DAVIS -- Many scientists are linking the increasing intensity of California's droughts to greenhouse gases, and a new study from UC Davis researchers shows the effects of those gases on the state's native plants.
This research team used satellite imagery and data to come up with vegetation maps under different greenhouse gas levels. By comparing conditions where plants are thriving or struggling, researchers predicted what will happen if global warming trends continue unchecked. Struggling vegetation shows up as red.
“Business as usual, by end of the century, fully half of the state is in a high level of background risk," researcher Jim Thorne said.
Much of the effects will occur in the Sierra Foothills, just outside Sacramento.
"The mid-elevations of the Sierra Nevada is an area that looks like it will get a lot of stress," Thorne said.
While the UC Davis study focuses on the effects of greenhouse gases on vegetation, you can’t talk about that subject without also talking about water -- or the lack of it.
We already know that 127 million trees have died in the state, many of them attacked by pests and disease after a lack of water.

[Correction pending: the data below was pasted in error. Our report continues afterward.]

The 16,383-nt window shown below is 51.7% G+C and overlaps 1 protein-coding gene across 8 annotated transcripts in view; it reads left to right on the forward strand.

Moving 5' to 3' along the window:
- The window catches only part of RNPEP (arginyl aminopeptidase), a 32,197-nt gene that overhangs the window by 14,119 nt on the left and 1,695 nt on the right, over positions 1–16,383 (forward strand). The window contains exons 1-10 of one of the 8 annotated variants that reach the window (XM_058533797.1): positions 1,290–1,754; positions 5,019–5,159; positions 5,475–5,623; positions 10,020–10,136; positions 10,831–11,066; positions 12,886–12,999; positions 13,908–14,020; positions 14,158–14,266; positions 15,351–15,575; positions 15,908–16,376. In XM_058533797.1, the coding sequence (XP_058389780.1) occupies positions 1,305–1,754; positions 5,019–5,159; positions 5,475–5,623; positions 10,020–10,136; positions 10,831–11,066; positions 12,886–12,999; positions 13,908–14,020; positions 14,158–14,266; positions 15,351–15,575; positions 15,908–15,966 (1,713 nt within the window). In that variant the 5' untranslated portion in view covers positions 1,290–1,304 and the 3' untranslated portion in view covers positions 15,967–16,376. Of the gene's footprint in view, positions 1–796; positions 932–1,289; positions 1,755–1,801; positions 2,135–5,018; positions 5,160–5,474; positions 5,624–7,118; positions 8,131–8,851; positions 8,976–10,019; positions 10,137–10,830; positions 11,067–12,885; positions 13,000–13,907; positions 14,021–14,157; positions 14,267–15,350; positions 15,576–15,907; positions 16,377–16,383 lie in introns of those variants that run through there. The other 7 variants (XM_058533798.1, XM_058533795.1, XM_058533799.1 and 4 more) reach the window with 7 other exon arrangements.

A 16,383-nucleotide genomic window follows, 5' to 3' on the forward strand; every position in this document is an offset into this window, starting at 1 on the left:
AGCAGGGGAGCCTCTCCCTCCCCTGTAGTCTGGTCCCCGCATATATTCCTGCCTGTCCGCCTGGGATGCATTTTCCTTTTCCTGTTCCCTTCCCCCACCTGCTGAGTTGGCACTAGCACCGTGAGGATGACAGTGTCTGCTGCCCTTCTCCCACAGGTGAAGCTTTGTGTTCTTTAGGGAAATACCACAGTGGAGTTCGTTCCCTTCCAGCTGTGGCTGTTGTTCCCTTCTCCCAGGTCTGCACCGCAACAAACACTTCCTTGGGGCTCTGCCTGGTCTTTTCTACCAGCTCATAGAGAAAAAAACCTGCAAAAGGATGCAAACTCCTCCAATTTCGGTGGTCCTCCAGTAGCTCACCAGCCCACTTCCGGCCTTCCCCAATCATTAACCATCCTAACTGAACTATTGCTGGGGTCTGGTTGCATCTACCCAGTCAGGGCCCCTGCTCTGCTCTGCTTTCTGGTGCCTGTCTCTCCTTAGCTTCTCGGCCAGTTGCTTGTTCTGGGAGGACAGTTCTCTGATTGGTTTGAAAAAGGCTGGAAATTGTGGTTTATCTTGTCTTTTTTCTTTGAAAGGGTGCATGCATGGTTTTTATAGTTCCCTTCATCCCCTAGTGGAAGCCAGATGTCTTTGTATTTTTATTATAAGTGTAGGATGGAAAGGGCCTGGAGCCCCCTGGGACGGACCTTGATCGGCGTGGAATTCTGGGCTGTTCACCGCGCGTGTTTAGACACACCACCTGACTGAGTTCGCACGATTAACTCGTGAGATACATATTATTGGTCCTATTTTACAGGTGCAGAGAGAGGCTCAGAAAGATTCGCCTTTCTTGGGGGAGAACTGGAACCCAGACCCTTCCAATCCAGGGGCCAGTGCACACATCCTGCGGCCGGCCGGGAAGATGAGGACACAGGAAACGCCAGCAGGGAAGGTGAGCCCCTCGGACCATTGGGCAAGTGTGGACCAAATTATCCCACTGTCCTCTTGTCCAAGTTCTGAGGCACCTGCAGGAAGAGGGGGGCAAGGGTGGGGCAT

Scientists have predicted that global warming will cause more extreme weather -- more flooding as well as extended droughts. Thorne says we may be looking at another drought pattern and that's bad news for plants.
"The hotter it gets, the more water they need. So, even if California were to get wetter, the hotter temperatures drive higher plant stress because they’re going to need more water than is coming in," Thorne told FOX40. "The maps show a different result depending on the amount of global warming."
There could less plant stress, for instance, if the Paris Accord reduction goal of 3.6 degrees is met.
"Then we’re looking at 25%, that’s still a lot," Thorne said.
The map forecasts may help policymakers determine what to put at risk under different greenhouse gas conditions.